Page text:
79

Sebastian Holsclaw 10.25.07 at 11:13 pm

“oh and (#46), whether or not it ought to be protected, and whatever your Supreme Court might or might not say, pornography isn’t speech.”

“#67, 68. So what. I’m not an American, I don’t live in the United States, and American courts aren’t authoritative (either way) about the meaning of words in the English language.”

The eyes roll. And Americans are called parochial? US v Ulysses explores WHY statements like ‘pornography isn’t speech’ makes for silly laws. The fact that you don’t live in the United States doesn’t have much to with that. And the fact that classing speech in ‘non-pornographic’ and ‘pornographic’ can be super-difficult (especially in societies that aren’t monocultures) doesn’t depend on living in the United States. The United States courts have some of the most extensive thinking about free speech recorded anywhere–complete with built in case studies. Writing that all off as “I’m not an American so who cares” is simple closed-mindedness. Your country doesn’t have to have a first amendment for the discussions of free speech in that context to be illuminating.

The problems of defining pornography from ‘legitimate’ art expression are very thorny. And seeing how difficult THAT is, should make you even more wary of trying to define the border between aggressive political speech and “hate speech” without it becoming just a method of the dominant political class squelching speech it doesn’t like.

Free speech is one of the areas that even in Bush’s America gets done better and with much deeper thought than anywhere else in the world. You can just ignore that if you want. But you’re being silly.

80

novakant 10.25.07 at 11:13 pm

The funny thing is: almost everybody exercising his/her right to freedom of speech on the internet is willingly submitting themselves to rather harsh restrictions enforced by people without any democratic legitimacy. I don’t know of any blog or message board were people haven’t been banned or otherwise punished for exercising their constitutional rights.

Now, this could be used as an argument by both sides: the free speech apostles could point out that this kind of self-regulation is working quite well and that therefore no legislative measures are needed. Those more inclined to limit free speech through government intervention could argue that “freedom of speech” is a myth in real life, because a myriad of tacit restrictions already exist and are followed more or less without question, so that an attempt at formalizing some of these restrictions wouldn’t make a qualitative difference (note that were such laws exist in democratic societies, there have only been a handful of convictions and most offenders got away with paying a fine).

81

Tony Comstock 10.25.07 at 11:20 pm

Oh for fuck’s sake, novakant. There’s no constitutional right to post on someone else’s message board, any more than there’s a constitutional right to shit on someone else’s porch.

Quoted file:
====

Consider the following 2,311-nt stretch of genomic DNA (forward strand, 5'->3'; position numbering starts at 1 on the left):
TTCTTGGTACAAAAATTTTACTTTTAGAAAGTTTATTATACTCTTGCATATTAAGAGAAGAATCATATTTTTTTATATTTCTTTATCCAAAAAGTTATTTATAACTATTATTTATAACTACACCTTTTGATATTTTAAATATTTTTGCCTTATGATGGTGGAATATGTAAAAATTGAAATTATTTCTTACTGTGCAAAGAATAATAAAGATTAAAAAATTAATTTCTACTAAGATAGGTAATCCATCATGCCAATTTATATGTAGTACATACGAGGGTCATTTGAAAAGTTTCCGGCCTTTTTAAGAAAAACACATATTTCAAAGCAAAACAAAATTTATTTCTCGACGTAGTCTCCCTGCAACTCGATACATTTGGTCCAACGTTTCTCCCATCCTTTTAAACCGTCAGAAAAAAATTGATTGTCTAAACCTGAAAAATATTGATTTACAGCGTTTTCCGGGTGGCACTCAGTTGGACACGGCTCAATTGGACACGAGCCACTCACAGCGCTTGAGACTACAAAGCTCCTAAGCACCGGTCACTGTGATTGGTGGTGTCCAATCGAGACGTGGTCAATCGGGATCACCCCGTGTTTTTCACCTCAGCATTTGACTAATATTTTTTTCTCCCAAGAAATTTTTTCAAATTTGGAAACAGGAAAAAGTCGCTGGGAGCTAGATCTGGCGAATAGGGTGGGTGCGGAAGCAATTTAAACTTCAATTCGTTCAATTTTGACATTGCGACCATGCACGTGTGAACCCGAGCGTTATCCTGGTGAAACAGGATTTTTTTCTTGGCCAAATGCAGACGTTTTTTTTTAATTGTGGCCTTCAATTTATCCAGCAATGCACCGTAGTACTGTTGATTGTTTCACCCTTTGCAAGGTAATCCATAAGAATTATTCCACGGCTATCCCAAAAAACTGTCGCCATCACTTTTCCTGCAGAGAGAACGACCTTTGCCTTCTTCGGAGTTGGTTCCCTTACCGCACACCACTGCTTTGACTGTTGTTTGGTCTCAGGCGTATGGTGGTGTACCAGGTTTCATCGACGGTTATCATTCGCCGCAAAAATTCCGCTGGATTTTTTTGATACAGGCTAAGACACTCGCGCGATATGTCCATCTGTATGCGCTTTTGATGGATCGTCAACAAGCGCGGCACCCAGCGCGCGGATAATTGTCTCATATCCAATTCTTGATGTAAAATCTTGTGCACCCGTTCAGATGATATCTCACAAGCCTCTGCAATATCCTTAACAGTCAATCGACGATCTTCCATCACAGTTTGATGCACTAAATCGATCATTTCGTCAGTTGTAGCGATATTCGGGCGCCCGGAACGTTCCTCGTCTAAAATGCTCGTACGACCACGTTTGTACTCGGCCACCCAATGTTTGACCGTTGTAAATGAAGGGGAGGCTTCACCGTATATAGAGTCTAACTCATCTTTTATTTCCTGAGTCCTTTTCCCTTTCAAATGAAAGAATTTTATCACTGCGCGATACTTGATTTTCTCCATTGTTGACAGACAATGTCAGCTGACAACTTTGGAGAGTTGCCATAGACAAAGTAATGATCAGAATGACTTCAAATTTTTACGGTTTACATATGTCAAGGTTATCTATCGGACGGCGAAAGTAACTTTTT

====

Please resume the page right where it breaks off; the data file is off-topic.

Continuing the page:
82

engels 10.25.07 at 11:27 pm

Free speech is one of the areas that even in Bush’s America gets done better and with much deeper thought than anywhere else in the world. You can just ignore that if you want.

(Bangs head against desk) The US has a very good record on restraining the government from suppressing speech. That is obviously not at all the same thing as having an excellent record on free speech tout court. Where in the world is free speech best defended and what does it even mean for a country to defend freedom of speech? I am sure we all have different opinions on that and could argue for days without agreeing. But it is just ludicrous to pretend that it essentially amounts to enforcing the US First Amendment and it is equally silly to assert that the situation in the US is obviously healthier than in other places. In fact, a reasonable observer comparing the US public debate in the run up to the war in Iraq to that in other countries, to give just one example, would likely draw the opposite conclusion.

83

novakant 10.25.07 at 11:29 pm

There’s no constitutional right to post on someone else’s message board, any more than there’s a constitutional right to shit on someone else’s porch.

It’s amazing how a lot of free speech apostles are always very quick to have property rights trump the right to freedom of speech. Considering the fact that almost all outlets for speech such as blogs, newspapers and TV stations are owned and regulated by someone else, the average person’s right to free speech seems to be limited to screaming politically incorrect things in your own backyard, even a pub landlord could restrict your right to free speech by kicking you off the premises.

84

Brett Bellmore 10.25.07 at 11:45 pm